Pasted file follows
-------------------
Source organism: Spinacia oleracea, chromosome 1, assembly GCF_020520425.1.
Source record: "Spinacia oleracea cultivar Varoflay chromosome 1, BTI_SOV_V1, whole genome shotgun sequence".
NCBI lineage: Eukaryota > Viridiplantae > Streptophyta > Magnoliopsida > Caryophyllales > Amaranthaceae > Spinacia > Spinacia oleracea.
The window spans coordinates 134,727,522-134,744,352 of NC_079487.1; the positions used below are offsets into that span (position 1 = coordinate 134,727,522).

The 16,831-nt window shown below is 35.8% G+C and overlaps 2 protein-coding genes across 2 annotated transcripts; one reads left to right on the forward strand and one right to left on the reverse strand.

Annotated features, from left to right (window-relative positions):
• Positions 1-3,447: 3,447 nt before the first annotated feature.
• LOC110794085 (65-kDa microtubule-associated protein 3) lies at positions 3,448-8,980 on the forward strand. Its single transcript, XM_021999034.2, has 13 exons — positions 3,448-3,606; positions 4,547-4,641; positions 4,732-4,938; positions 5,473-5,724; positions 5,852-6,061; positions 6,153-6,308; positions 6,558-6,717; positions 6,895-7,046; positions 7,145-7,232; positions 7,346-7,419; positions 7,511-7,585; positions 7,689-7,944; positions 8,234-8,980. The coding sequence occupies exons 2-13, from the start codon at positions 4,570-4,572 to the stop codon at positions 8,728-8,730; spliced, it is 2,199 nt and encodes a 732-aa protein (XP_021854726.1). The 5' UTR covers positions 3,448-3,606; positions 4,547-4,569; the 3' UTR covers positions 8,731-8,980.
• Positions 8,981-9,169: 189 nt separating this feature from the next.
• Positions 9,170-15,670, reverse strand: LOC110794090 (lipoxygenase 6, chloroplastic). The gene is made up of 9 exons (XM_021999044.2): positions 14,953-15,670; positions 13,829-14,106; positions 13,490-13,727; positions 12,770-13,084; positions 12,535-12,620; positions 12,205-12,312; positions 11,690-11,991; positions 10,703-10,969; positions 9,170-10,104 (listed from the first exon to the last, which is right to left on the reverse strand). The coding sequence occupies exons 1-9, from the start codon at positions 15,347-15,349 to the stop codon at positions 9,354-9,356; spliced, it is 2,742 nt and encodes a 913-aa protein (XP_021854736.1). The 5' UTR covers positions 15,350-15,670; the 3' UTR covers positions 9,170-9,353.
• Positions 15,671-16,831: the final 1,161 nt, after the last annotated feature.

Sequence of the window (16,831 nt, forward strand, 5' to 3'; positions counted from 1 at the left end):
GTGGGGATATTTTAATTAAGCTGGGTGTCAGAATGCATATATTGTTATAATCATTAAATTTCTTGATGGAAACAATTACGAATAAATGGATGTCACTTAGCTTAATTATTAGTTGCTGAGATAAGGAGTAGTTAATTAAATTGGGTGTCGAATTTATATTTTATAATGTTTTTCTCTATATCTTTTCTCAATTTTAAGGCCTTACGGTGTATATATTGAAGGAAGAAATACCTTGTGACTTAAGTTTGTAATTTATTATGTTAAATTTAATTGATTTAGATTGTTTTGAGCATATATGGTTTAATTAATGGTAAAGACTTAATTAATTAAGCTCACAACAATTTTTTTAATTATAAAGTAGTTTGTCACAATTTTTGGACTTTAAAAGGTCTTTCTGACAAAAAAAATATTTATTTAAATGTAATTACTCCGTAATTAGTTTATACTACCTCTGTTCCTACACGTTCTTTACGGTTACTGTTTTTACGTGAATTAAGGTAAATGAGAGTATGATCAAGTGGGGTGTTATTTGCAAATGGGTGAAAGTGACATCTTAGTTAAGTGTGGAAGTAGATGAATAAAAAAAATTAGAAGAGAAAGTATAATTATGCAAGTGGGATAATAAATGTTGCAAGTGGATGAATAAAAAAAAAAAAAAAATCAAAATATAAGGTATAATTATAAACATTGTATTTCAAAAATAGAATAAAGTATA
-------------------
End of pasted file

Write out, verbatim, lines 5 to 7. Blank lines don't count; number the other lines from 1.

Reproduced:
The 16,831-nt window shown below is 35.8% G+C and overlaps 2 protein-coding genes across 2 annotated transcripts; one reads left to right on the forward strand and one right to left on the reverse strand.

Annotated features, from left to right (window-relative positions):
• Positions 1-3,447: 3,447 nt before the first annotated feature.